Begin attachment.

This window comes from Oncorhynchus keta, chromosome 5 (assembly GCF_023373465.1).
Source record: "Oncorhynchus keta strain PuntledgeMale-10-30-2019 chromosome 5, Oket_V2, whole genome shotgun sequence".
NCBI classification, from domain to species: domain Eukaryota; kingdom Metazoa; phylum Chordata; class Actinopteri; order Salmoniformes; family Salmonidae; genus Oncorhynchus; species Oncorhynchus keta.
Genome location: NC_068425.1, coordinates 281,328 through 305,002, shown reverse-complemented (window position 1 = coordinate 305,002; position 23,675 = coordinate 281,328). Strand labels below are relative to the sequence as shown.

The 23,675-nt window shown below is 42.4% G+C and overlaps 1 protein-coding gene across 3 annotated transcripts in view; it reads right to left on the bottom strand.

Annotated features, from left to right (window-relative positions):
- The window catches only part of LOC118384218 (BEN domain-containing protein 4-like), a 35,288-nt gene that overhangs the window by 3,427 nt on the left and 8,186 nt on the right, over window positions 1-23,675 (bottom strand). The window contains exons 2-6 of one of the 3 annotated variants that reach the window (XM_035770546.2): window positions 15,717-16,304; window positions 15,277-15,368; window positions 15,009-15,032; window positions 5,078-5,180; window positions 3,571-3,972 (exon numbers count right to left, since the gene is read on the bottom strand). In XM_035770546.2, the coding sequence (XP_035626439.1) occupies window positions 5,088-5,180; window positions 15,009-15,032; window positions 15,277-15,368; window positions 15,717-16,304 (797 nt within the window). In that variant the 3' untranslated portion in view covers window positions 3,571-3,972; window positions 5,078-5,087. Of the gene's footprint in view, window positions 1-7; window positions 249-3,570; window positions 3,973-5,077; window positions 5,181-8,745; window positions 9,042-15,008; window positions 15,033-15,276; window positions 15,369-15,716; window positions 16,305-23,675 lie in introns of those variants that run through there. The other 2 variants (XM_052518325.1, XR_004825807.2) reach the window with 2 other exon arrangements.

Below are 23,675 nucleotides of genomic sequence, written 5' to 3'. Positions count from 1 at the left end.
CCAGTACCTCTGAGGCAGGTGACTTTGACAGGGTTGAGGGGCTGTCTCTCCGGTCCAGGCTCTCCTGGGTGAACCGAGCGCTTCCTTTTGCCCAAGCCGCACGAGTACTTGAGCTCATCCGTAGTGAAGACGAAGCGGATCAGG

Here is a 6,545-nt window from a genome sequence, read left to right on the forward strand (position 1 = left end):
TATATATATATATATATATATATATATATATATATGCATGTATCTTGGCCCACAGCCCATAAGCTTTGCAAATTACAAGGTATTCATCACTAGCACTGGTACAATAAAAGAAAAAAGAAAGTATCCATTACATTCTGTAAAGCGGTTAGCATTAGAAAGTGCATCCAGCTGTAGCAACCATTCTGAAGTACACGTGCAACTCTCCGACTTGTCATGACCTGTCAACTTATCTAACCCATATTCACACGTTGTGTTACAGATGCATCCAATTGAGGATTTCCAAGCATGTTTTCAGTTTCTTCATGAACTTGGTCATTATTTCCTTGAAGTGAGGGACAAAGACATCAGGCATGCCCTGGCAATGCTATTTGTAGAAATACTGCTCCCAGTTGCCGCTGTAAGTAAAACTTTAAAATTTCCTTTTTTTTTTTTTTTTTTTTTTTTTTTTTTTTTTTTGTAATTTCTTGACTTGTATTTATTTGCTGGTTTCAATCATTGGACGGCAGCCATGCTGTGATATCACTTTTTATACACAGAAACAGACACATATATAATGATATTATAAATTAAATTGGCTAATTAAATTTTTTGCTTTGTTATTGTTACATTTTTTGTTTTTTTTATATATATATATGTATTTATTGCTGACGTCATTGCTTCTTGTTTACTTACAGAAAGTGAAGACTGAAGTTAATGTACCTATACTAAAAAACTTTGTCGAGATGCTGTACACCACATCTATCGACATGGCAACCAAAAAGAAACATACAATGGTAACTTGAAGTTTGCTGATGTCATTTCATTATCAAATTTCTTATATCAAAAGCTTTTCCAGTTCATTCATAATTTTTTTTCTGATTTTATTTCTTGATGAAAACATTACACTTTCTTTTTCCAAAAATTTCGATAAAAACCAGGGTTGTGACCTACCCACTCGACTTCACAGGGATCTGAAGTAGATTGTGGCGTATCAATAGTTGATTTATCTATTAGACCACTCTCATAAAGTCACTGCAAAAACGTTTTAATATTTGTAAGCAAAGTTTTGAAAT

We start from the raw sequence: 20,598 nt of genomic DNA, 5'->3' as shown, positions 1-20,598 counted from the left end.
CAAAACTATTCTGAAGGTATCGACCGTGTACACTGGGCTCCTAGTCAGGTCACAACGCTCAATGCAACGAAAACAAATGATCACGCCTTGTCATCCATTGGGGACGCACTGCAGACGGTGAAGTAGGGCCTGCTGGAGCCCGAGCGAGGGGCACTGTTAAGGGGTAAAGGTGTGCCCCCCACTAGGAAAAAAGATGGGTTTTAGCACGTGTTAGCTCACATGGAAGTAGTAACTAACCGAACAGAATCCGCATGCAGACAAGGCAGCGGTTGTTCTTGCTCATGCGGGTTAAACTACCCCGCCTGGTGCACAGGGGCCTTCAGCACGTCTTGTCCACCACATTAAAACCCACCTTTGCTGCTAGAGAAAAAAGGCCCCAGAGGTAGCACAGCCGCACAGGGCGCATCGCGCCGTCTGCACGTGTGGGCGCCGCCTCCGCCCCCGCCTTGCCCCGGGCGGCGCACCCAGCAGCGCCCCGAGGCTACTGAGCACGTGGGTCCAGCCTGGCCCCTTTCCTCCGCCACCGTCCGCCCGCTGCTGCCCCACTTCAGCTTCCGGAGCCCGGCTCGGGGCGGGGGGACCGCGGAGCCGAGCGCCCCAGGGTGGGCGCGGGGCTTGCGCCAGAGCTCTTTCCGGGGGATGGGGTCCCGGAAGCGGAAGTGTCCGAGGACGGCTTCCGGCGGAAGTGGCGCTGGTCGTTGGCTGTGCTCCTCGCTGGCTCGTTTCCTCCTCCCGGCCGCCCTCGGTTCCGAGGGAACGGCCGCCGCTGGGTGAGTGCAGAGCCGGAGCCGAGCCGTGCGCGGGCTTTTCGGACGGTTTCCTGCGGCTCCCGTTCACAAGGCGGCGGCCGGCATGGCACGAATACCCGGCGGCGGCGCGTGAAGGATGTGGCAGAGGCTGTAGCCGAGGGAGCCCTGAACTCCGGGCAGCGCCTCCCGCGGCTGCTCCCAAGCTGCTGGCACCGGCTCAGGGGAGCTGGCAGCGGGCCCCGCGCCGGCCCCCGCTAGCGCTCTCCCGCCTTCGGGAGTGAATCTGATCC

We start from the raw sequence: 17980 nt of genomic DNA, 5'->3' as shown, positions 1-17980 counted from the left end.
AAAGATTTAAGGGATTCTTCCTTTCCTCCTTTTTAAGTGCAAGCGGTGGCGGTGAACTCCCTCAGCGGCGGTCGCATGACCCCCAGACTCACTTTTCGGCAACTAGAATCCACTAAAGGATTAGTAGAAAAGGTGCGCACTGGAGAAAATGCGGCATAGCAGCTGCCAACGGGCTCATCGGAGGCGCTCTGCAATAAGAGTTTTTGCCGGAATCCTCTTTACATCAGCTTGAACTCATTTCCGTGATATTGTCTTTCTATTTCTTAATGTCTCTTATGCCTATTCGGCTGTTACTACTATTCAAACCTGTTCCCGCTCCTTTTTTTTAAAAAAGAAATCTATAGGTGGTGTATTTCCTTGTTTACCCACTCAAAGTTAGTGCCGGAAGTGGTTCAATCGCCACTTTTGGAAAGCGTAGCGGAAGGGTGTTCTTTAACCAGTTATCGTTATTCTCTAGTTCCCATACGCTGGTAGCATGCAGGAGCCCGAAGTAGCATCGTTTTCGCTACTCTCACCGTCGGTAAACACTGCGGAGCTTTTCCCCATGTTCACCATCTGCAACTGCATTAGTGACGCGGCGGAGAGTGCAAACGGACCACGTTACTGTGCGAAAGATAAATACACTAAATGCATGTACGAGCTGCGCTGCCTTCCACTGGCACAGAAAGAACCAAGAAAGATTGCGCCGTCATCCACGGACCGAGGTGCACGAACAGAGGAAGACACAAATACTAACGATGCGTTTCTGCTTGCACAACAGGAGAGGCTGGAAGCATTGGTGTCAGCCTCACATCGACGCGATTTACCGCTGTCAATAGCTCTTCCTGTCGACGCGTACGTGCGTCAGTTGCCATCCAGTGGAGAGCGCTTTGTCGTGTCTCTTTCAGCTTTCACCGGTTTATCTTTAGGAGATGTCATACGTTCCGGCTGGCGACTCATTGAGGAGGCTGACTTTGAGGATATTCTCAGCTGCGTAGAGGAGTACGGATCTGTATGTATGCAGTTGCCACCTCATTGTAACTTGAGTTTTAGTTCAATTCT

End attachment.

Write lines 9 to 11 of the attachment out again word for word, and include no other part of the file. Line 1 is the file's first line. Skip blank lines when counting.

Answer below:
CCAGTACCTCTGAGGCAGGTGACTTTGACAGGGTTGAGGGGCTGTCTCTCCGGTCCAGGCTCTCCTGGGTGAACCGAGCGCTTCCTTTTGCCCAAGCCGCACGAGTACTTGAGCTCATCCGTAGTGAAGACGAAGCGGATCAGG

Here is a 6,545-nt window from a genome sequence, read left to right on the forward strand (position 1 = left end):
TATATATATATATATATATATATATATATATATATGCATGTATCTTGGCCCACAGCCCATAAGCTTTGCAAATTACAAGGTATTCATCACTAGCACTGGTACAATAAAAGAAAAAAGAAAGTATCCATTACATTCTGTAAAGCGGTTAGCATTAGAAAGTGCATCCAGCTGTAGCAACCATTCTGAAGTACACGTGCAACTCTCCGACTTGTCATGACCTGTCAACTTATCTAACCCATATTCACACGTTGTGTTACAGATGCATCCAATTGAGGATTTCCAAGCATGTTTTCAGTTTCTTCATGAACTTGGTCATTATTTCCTTGAAGTGAGGGACAAAGACATCAGGCATGCCCTGGCAATGCTATTTGTAGAAATACTGCTCCCAGTTGCCGCTGTAAGTAAAACTTTAAAATTTCCTTTTTTTTTTTTTTTTTTTTTTTTTTTTTTTTTTTTGTAATTTCTTGACTTGTATTTATTTGCTGGTTTCAATCATTGGACGGCAGCCATGCTGTGATATCACTTTTTATACACAGAAACAGACACATATATAATGATATTATAAATTAAATTGGCTAATTAAATTTTTTGCTTTGTTATTGTTACATTTTTTGTTTTTTTTATATATATATATGTATTTATTGCTGACGTCATTGCTTCTTGTTTACTTACAGAAAGTGAAGACTGAAGTTAATGTACCTATACTAAAAAACTTTGTCGAGATGCTGTACACCACATCTATCGACATGGCAACCAAAAAGAAACATACAATGGTAACTTGAAGTTTGCTGATGTCATTTCATTATCAAATTTCTTATATCAAAAGCTTTTCCAGTTCATTCATAATTTTTTTTCTGATTTTATTTCTTGATGAAAACATTACACTTTCTTTTTCCAAAAATTTCGATAAAAACCAGGGTTGTGACCTACCCACTCGACTTCACAGGGATCTGAAGTAGATTGTGGCGTATCAATAGTTGATTTATCTATTAGACCACTCTCATAAAGTCACTGCAAAAACGTTTTAATATTTGTAAGCAAAGTTTTGAAAT